After a beautiful day at Bryce Canyon, we returned to the Red Canyon Campground to a massive deluge and thunderstorm that was followed by two days of rain.

Tent camping Red Canyon Campground Utah

Camping at Red Canyon Campground holds special memories for us

After scurrying from coffee shop to lunch bistro to dinner restaurant around Panguitch and Brian Head, desperately trying to stay warm and dry, we returned to the campground to find all the other campers happily kicking back in their RVs. They were reading books and playing board games with the lights on in their rigs, while we crawled back into our dark soggy tent.

RV Camping in Red Canyon Campground Utah

Life can be pretty sweet in an RV

Within a few days, we were the proud owners of a Toyota Tundra truck and a popup tent trailer!

RV Camping in Red Canyon Campground Utah

Camping at Red Canyon in a popup – Fun!!

Of course, tent camping is absolutely wonderful too, and we look back on our tenting days with fondness. But there’s nothing like being warm and dry and having a comfortable place to sit that is sheltered and high up off the ground when Mother Nature decides to let loose with a storm!

Tent camping under the stars

Camping under the stars

Red Canyon Campground is an absolute delight. You can camp within view of the red rock hoodoos, and there are a few campsites that are big enough for a big trailer like our fifth wheel.

Another treat at Red Canyon is the paved bike path. Being at 8,500′ elevation, we had to work a bit with each pedal stroke, but the scenery was second to none.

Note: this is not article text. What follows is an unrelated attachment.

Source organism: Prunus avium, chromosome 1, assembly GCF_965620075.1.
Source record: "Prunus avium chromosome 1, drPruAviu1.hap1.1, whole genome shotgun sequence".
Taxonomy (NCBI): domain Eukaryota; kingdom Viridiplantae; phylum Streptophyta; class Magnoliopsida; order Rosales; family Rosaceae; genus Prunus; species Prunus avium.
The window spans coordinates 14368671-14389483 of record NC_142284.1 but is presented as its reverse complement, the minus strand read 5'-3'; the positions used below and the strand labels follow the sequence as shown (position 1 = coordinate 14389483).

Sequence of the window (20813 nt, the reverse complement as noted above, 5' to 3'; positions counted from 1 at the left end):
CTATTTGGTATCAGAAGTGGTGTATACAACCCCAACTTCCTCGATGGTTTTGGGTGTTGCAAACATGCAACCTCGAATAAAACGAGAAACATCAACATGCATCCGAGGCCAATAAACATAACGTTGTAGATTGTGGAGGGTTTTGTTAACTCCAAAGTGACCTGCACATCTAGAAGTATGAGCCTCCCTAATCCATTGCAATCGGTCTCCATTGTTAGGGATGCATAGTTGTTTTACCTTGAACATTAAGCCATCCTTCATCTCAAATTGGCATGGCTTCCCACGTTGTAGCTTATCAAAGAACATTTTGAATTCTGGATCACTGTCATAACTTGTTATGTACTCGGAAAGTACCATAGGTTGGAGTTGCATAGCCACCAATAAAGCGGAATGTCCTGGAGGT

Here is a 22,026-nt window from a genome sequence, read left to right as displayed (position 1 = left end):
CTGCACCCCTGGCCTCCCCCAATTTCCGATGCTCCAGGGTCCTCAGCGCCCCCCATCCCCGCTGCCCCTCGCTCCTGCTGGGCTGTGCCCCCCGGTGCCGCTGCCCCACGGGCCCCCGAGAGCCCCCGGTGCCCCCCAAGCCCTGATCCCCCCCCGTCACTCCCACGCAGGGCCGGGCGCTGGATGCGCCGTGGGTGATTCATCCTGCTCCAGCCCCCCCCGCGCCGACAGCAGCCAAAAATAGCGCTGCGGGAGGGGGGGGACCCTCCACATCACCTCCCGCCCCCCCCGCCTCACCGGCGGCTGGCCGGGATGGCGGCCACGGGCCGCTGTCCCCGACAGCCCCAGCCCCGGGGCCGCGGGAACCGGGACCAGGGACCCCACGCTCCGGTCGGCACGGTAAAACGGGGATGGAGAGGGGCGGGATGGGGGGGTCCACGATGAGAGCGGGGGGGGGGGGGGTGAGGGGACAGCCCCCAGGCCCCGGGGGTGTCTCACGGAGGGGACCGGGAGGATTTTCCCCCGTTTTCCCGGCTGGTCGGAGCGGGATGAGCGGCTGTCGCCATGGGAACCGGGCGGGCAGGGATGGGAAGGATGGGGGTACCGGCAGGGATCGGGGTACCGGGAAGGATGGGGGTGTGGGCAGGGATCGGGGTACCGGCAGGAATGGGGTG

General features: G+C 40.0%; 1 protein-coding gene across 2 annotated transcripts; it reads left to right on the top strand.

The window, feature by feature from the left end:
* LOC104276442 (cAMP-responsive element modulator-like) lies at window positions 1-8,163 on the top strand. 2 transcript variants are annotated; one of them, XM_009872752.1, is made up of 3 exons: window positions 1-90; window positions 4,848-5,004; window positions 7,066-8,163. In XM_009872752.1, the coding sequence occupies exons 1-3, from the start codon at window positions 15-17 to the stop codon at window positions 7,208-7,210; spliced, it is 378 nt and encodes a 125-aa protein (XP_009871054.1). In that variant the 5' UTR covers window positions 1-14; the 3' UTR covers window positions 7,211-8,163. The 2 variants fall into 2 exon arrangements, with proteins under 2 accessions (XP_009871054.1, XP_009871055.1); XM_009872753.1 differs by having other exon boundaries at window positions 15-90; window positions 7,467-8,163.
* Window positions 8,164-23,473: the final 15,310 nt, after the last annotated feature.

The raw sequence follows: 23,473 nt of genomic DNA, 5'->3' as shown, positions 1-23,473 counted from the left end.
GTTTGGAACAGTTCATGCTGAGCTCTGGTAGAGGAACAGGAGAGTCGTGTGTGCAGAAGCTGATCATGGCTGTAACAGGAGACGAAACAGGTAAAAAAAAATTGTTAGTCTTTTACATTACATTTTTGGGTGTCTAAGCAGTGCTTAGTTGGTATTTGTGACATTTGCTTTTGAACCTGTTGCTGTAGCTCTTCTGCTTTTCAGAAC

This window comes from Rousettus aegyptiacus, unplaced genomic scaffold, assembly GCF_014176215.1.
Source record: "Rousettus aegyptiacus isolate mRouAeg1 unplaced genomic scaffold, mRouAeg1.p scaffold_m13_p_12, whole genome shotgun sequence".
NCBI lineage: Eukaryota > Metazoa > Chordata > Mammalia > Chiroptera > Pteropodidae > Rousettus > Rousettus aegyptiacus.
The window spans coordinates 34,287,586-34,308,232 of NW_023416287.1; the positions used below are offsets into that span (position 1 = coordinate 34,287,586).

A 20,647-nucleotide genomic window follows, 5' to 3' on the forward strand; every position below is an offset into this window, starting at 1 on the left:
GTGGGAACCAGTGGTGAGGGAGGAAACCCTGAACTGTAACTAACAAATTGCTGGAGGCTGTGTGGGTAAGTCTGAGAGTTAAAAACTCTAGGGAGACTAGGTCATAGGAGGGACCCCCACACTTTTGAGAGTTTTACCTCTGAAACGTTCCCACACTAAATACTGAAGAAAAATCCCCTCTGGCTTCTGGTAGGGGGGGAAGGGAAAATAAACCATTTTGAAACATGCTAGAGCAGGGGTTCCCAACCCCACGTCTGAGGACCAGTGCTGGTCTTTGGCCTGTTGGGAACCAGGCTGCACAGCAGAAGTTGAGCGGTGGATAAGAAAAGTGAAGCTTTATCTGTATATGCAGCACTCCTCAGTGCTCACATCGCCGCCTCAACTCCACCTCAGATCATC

Red Canyon Bike Path in Utah

Riding in the Red Rocks at Red Canyon

The Red Canyon Bike Trail goes all the way from Red Canyon to Bryce Canyon City, the little hamlet that used to appear on maps as “Rubys Inn” because it is home to Ruby’s Inn, a family run operation that includes an inn, restaurant and an RV park.

Biking on the Red Canyon Bike Path Utah

We love this bike path

Every time we’ve been to this area in the past, we’ve wished that the bike trail went all the way into Bryce Canyon.

Bicycling the Red Canyon Bike Trail in Utah

There’s a little bridge on the east end of Red Canyon

Bicycling the Red Canyon and Bryce Canyon Bike Path

The bike path runs parallel to the highway for some of its route

Lo and behold, the National Park Service granted our wish this season and extended the paved bike trail all the way into Bryce Canyon as of a few weeks before our arrival!! It is now 17 miles long and you can ride from the west end of Red Canyon all the way to Inspiration Point in Bryce Canyon.

This project was undertaken and completed for the 100th anniversary of America’s National Parks this past August, and it takes a wonderfully winding route through the ponderosa pine forest right to the Bryce Canyon Visitors Center.

Bicycling on the Bryce Canyon Bike Trail Utah

The new paved bike path in Bryce Canyon passes through Ponderosa Pine forest

From the Visitors Center, the Bryce Canyon bike trail passes all the main overlooks and wanders away from the rim for a bit too as it swings by the Bryce Canyon Lodge.

Bryce Canyon Lodge Bryce Canyon National Park Utah

Bryce Canyon Lodge is on the route for the new Bryce Canyon bike trail